Africa’s refining industry on the path of recovery, shows new Hawilti report

The reopening of some refineries in Africa and the gradual commissioning of new facilities will mark the recovery of the continent’s downstream industry in 2023, according to Hawilti’s African Refineries Watch published today.

While sub-Saharan Africa’s refining capacity is still under-utilised at some 40%, recovery is on the horizon with the re-opening of South Africa’s Astron Energy Refinery (100,000 barrels per day – bpd) and Ghana’s Tema Oil Refinery (45,000 bpd). Once both facilities are back in operations, the sub-continent will be able to utlise about half of its installed refining capacity.

Refining capacity to get a boost in West Africa

Ghana is also expecting to commission soon the Sentuo Oil Refinery, a 3 train multi-product crude oil refinery built within the Tema Industrial Zone with a targeted production capacity of 120 000 bpd. Its initial phase will have a capacity to produce 2 million tonnes per year (tpy) of petroleum products, almost doubling the country’s refining capacity. This is welcome news for Ghana who has seen its imports bill soar in recent months, reaching almost $4 billion in 2022 in premium and gasoil imports, according to the Bank of Ghana.

But much larger change is currently happening in Nigeria, with the upcoming commissioning of the 650,000 bpd Dangote Refinery. The facility is scheduled to be inaugurated on May 22nd just before President Buhari leaves office and will cement Nigeria’s position as Africa’s leading refiner.

Hawilti expresses cautious optimism on the commissioning of the Dangote Refinery, pointing to the complex and lengthy process required to reach full production. In its most recent report on Nigeria, the IMF for instance did not expect the refinery to reach full capacity right away, assuming a production of only 100,000 bpd in 2024 and 200,000 bpd in 2025.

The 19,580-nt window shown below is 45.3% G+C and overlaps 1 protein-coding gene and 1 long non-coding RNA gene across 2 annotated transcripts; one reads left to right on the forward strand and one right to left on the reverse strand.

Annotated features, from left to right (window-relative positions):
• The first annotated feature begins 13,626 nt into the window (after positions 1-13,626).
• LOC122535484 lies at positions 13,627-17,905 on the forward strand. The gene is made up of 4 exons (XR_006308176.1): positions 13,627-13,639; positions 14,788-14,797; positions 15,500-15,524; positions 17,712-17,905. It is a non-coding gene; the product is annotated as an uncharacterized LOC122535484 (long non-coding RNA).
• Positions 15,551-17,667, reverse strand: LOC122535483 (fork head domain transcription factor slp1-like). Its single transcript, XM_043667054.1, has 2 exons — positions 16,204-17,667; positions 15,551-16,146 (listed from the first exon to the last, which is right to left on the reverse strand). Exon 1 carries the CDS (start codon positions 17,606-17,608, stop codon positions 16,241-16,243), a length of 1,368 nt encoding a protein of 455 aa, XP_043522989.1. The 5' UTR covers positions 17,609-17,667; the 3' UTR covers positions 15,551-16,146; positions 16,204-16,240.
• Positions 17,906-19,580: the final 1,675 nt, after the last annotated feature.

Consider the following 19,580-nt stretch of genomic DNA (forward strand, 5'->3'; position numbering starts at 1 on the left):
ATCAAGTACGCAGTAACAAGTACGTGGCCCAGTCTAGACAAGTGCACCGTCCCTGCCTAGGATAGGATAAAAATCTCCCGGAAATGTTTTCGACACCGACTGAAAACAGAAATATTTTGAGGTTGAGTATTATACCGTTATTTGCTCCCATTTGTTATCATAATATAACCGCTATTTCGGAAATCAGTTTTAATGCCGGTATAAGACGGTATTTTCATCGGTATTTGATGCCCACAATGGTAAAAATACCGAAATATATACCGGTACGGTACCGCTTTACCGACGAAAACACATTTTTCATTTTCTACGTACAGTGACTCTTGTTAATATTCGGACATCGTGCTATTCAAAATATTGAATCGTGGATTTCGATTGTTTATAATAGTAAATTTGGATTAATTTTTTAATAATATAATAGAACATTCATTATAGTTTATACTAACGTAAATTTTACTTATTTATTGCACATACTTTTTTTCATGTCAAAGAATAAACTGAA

Meanwhile, Nigerian modular refineries have managed to navigate the country’s challenging business environments and found ways to secure new feedstock options to run small-scale facilities. Both the 1,000 bpd Edo Refinery and the 2,500 bpd Duport Midstream Refinery for instance are currently receiving crude oil by trucks from a marginal field in the Niger Delta to support their operations. The Edo Refinery is also undergoing significant expansion, with owner AIPCC Energy expecting to reach a capacity of 30,000 bpd at the end of this year and up to 100,000 bpd in 2024.

“The drive to develop downstream assets with emphasis on refineries in emerging economies coupled with global energy volatility and evacuation challenges in some African countries is fueling the interest in the development of modular refineries,” declared Souheil Abboud, Managing Director at VFuels LLC. “The benefits of decentralizing refining infrastructure are one of the main reasons for the growth of modular refineries in Africa, and especially Nigeria. We are surely witnessing a growing demand for more sustainable infrastructure assets and an interest from Nigerian developers to integrated low-carbon electrification options within their future refining infrastructure. VFuels is proud to have completed an engineering FEED package that integrates renewable power solution for a refinery project in Nigeria.”

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